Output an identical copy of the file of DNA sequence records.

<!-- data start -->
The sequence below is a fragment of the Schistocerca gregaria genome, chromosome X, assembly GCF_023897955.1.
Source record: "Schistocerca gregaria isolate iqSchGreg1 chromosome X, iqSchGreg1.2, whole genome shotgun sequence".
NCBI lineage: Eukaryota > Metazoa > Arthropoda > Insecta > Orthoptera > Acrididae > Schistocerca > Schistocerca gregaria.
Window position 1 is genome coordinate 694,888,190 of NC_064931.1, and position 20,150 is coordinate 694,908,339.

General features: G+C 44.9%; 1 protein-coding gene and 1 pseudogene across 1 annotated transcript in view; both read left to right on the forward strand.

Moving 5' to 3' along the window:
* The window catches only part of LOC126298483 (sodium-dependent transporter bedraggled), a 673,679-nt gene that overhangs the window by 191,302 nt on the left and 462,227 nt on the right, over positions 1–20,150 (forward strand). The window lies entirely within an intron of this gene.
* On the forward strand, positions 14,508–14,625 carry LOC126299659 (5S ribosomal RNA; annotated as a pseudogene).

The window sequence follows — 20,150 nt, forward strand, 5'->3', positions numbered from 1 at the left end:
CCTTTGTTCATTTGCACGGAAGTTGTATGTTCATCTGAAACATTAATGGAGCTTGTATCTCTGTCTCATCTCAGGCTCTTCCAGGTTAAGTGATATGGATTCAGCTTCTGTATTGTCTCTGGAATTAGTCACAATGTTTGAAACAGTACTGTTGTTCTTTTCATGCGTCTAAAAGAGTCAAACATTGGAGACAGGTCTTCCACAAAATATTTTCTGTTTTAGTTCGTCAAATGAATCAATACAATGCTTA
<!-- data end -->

The sequence below is a fragment of the Schistocerca gregaria genome, chromosome X, assembly GCF_023897955.1.
Source record: "Schistocerca gregaria isolate iqSchGreg1 chromosome X, iqSchGreg1.2, whole genome shotgun sequence".
NCBI lineage: Eukaryota > Metazoa > Arthropoda > Insecta > Orthoptera > Acrididae > Schistocerca > Schistocerca gregaria.
Window position 1 is genome coordinate 694,888,190 of NC_064931.1, and position 20,150 is coordinate 694,908,339.

General features: G+C 44.9%; 1 protein-coding gene and 1 pseudogene across 1 annotated transcript in view; both read left to right on the forward strand.

Moving 5' to 3' along the window:
* The window catches only part of LOC126298483 (sodium-dependent transporter bedraggled), a 673,679-nt gene that overhangs the window by 191,302 nt on the left and 462,227 nt on the right, over positions 1–20,150 (forward strand). The window lies entirely within an intron of this gene.
* On the forward strand, positions 14,508–14,625 carry LOC126299659 (5S ribosomal RNA; annotated as a pseudogene).

The window sequence follows — 20,150 nt, forward strand, 5'->3', positions numbered from 1 at the left end:
CCTTTGTTCATTTGCACGGAAGTTGTATGTTCATCTGAAACATTAATGGAGCTTGTATCTCTGTCTCATCTCAGGCTCTTCCAGGTTAAGTGATATGGATTCAGCTTCTGTATTGTCTCTGGAATTAGTCACAATGTTTGAAACAGTACTGTTGTTCTTTTCATGCGTCTAAAAGAGTCAAACATTGGAGACAGGTCTTCCACAAAATATTTTCTGTTTTAGTTCGTCAAATGAATCAATACAATGCTTA